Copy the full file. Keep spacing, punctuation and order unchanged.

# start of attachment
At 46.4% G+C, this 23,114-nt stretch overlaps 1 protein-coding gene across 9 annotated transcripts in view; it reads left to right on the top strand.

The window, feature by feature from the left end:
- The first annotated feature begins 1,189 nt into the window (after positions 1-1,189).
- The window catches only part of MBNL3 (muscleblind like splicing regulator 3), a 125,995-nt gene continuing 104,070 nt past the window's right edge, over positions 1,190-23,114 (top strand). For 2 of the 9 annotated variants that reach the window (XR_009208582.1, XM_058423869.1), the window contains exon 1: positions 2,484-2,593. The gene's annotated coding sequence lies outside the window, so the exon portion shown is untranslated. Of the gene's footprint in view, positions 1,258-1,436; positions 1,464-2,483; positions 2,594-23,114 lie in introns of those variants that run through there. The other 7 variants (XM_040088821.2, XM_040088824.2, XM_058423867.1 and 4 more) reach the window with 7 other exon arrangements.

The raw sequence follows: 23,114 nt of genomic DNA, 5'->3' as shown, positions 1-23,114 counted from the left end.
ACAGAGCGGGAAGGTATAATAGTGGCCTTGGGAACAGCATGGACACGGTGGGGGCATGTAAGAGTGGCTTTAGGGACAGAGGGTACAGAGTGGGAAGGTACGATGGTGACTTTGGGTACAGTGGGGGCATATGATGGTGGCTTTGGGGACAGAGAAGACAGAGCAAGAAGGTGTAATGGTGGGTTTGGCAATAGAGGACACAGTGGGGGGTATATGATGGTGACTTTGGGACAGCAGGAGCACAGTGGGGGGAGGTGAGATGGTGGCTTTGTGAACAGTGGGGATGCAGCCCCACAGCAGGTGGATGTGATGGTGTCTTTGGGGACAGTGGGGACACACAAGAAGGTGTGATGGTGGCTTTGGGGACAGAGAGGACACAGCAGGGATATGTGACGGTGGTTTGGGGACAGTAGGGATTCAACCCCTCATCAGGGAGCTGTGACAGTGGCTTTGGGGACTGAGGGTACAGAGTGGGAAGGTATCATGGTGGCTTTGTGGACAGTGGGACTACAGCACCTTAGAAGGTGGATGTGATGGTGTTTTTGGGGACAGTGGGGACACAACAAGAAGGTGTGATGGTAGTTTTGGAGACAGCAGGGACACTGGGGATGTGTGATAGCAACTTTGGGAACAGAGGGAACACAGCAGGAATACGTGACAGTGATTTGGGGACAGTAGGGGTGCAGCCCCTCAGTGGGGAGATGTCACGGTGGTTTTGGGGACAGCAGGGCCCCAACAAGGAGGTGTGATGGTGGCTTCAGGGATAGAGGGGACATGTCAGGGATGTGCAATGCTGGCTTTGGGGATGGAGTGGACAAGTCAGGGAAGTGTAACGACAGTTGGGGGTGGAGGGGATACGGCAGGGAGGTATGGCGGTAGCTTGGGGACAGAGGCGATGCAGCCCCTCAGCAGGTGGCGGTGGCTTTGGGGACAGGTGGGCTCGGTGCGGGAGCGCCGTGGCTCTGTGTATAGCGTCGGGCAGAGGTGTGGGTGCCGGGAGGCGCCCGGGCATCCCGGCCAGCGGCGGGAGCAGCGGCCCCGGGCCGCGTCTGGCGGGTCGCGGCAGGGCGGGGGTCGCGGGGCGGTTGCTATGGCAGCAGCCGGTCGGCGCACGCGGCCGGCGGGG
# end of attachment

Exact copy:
At 46.4% G+C, this 23,114-nt stretch overlaps 1 protein-coding gene across 9 annotated transcripts in view; it reads left to right on the top strand.

The window, feature by feature from the left end:
- The first annotated feature begins 1,189 nt into the window (after positions 1-1,189).
- The window catches only part of MBNL3 (muscleblind like splicing regulator 3), a 125,995-nt gene continuing 104,070 nt past the window's right edge, over positions 1,190-23,114 (top strand). For 2 of the 9 annotated variants that reach the window (XR_009208582.1, XM_058423869.1), the window contains exon 1: positions 2,484-2,593. The gene's annotated coding sequence lies outside the window, so the exon portion shown is untranslated. Of the gene's footprint in view, positions 1,258-1,436; positions 1,464-2,483; positions 2,594-23,114 lie in introns of those variants that run through there. The other 7 variants (XM_040088821.2, XM_040088824.2, XM_058423867.1 and 4 more) reach the window with 7 other exon arrangements.

The raw sequence follows: 23,114 nt of genomic DNA, 5'->3' as shown, positions 1-23,114 counted from the left end.
ACAGAGCGGGAAGGTATAATAGTGGCCTTGGGAACAGCATGGACACGGTGGGGGCATGTAAGAGTGGCTTTAGGGACAGAGGGTACAGAGTGGGAAGGTACGATGGTGACTTTGGGTACAGTGGGGGCATATGATGGTGGCTTTGGGGACAGAGAAGACAGAGCAAGAAGGTGTAATGGTGGGTTTGGCAATAGAGGACACAGTGGGGGGTATATGATGGTGACTTTGGGACAGCAGGAGCACAGTGGGGGGAGGTGAGATGGTGGCTTTGTGAACAGTGGGGATGCAGCCCCACAGCAGGTGGATGTGATGGTGTCTTTGGGGACAGTGGGGACACACAAGAAGGTGTGATGGTGGCTTTGGGGACAGAGAGGACACAGCAGGGATATGTGACGGTGGTTTGGGGACAGTAGGGATTCAACCCCTCATCAGGGAGCTGTGACAGTGGCTTTGGGGACTGAGGGTACAGAGTGGGAAGGTATCATGGTGGCTTTGTGGACAGTGGGACTACAGCACCTTAGAAGGTGGATGTGATGGTGTTTTTGGGGACAGTGGGGACACAACAAGAAGGTGTGATGGTAGTTTTGGAGACAGCAGGGACACTGGGGATGTGTGATAGCAACTTTGGGAACAGAGGGAACACAGCAGGAATACGTGACAGTGATTTGGGGACAGTAGGGGTGCAGCCCCTCAGTGGGGAGATGTCACGGTGGTTTTGGGGACAGCAGGGCCCCAACAAGGAGGTGTGATGGTGGCTTCAGGGATAGAGGGGACATGTCAGGGATGTGCAATGCTGGCTTTGGGGATGGAGTGGACAAGTCAGGGAAGTGTAACGACAGTTGGGGGTGGAGGGGATACGGCAGGGAGGTATGGCGGTAGCTTGGGGACAGAGGCGATGCAGCCCCTCAGCAGGTGGCGGTGGCTTTGGGGACAGGTGGGCTCGGTGCGGGAGCGCCGTGGCTCTGTGTATAGCGTCGGGCAGAGGTGTGGGTGCCGGGAGGCGCCCGGGCATCCCGGCCAGCGGCGGGAGCAGCGGCCCCGGGCCGCGTCTGGCGGGTCGCGGCAGGGCGGGGGTCGCGGGGCGGTTGCTATGGCAGCAGCCGGTCGGCGCACGCGGCCGGCGGGG